Residents’ Voices Issue 40

Transport blues hit Bulawayo
Commuters in Bulawayo are bearing the brunt in the ongoing war between commuter operators and traffic police in the city.

Yesterday, scores of commuters were left stranded after commuter omnibus drivers and conductors parked their kombis in protest over traffic police conduct. On Thursday, kombi drivers, touts and conductors were involved in a brawl with the police, a police vehicle being vandalized in the process. Conductors and touts are apparently fed up with police officers who they say are milking them of their hard earned income. Corruption by traffic police officers has become common place in Bulawayo in recent years. The officers demand between $10 and $80 in spot fines for various defects in commuter omnibuses. It is the commuters who have suffered the most in the stand off as transport has been scarce in the last few days while the few operational kombis have been in some instances cutting routes or increasing fares. Residents are dismayed by the corruption and lack of professionalism displayed by police officers.

Residents dismayed by slashing of maize crop

Bulawayo residents are dismayed by the recent slashing of crops in Makokoba by the city council. Residents are concerned that the act by the council is a sign that it is not concerned with the welfare of the people. City dwellers have resorted to urban farming due the strained economy in the country characterized by high unemployment and low remuneration. Some residents sell their crops for a living while some cut down on other expenses by sustaining themselves with maize, sweet potatoes and vegetables from the fields. In light of this, residents believe it was inconsiderate and inhumane for the city council to destroy their crop. This is more so because the city council has not allocated residents alternative areas to practice urban farming. Bulawayo Progressive Residents Association (BPRA) is appalled by the conduct of the city fathers. The associations acknowledges the legality of the action but believes that as a people centric entity, the city council should strike a balance between legality and morality. Furthermore, BPRA believes BCC should direct resources towards issues such as mending of roads, burst sewer pipes and refuse removal instead of destroying peoples livelihoods.

Passport Office inefficiency irks residents

Residents have renewed their calls for an overhaul of the passport office in the city as it is perennially failing to offer a satisfactory service. Residents complained that they are being deprived of their right to travel documents as the Passport Office has been suspending the processing and issuing of passports and other emergency travel documents for one reason or the other. This has worsened an already bad situation as corruption at the offices has already made accessing of travel documents an expensive and arduous task. It has emerged that employees demand bribes amounting to $100 to process documents. This means that residents desperate to obtain passports fork out as much as $150 for a document that only costs $50. Residents have called for measures to be taken to deal with the corruption at the offices and a de-centralization of the process in order to make it more efficient.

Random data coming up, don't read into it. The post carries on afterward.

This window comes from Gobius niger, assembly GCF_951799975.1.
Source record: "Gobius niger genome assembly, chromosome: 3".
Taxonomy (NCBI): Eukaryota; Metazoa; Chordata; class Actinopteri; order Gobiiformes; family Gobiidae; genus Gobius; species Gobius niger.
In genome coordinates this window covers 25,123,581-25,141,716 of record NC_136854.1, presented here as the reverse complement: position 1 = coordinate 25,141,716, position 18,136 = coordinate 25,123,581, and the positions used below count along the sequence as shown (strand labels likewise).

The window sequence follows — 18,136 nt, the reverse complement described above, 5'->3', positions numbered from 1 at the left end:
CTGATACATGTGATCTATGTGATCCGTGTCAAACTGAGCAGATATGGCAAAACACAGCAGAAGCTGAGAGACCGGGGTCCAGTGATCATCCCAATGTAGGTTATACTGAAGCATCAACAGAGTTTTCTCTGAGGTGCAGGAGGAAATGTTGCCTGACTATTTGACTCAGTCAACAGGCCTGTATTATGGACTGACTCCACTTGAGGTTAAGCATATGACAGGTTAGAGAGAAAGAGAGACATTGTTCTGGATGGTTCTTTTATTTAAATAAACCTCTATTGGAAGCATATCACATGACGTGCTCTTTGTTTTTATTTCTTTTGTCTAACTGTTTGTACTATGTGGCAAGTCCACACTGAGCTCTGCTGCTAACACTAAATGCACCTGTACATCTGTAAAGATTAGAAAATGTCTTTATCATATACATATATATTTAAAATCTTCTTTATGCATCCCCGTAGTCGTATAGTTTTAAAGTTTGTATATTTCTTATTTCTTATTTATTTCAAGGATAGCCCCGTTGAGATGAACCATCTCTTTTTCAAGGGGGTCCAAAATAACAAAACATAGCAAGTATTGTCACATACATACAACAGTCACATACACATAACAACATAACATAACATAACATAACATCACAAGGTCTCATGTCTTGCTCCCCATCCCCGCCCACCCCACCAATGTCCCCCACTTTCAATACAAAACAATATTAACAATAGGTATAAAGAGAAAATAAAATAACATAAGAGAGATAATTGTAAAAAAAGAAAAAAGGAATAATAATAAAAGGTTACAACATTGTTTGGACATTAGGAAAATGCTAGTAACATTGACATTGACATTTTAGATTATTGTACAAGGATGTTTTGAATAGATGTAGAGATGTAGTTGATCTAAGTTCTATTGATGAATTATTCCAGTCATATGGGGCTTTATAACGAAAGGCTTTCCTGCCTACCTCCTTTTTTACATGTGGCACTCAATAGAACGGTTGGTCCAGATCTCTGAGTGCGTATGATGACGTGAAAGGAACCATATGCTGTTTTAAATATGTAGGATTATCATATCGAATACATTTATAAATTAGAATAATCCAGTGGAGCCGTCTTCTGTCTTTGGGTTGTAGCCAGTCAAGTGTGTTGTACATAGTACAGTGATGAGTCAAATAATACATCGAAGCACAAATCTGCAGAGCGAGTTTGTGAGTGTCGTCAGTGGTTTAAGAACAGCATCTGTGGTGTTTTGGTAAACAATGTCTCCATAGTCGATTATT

Cost of education a cause for concern

High costs of education have once again become a major cause for concern in the city as the first term of the 2011 academic begins. Bulawayo residents have complained that exorbitant fees, costs of uniforms and the sore issue of incentives have made education inaccessible to the majority of residents in light of high unemployment and untenable salary rates. Already, some schools in the city have begun chasing students away for failure to pay school fees and teachers incentives. Things have been worsened by reports that salary negotiations between teachers unions and the government could break. Parents had been hoping that teachers would receive a substantial increase that would lead to abolishing of incentives. The ministry of education has stressed that incentives will not be abolished until teachers are earning salaries that are competitive with other countries in the region to avoid teacher immigration.

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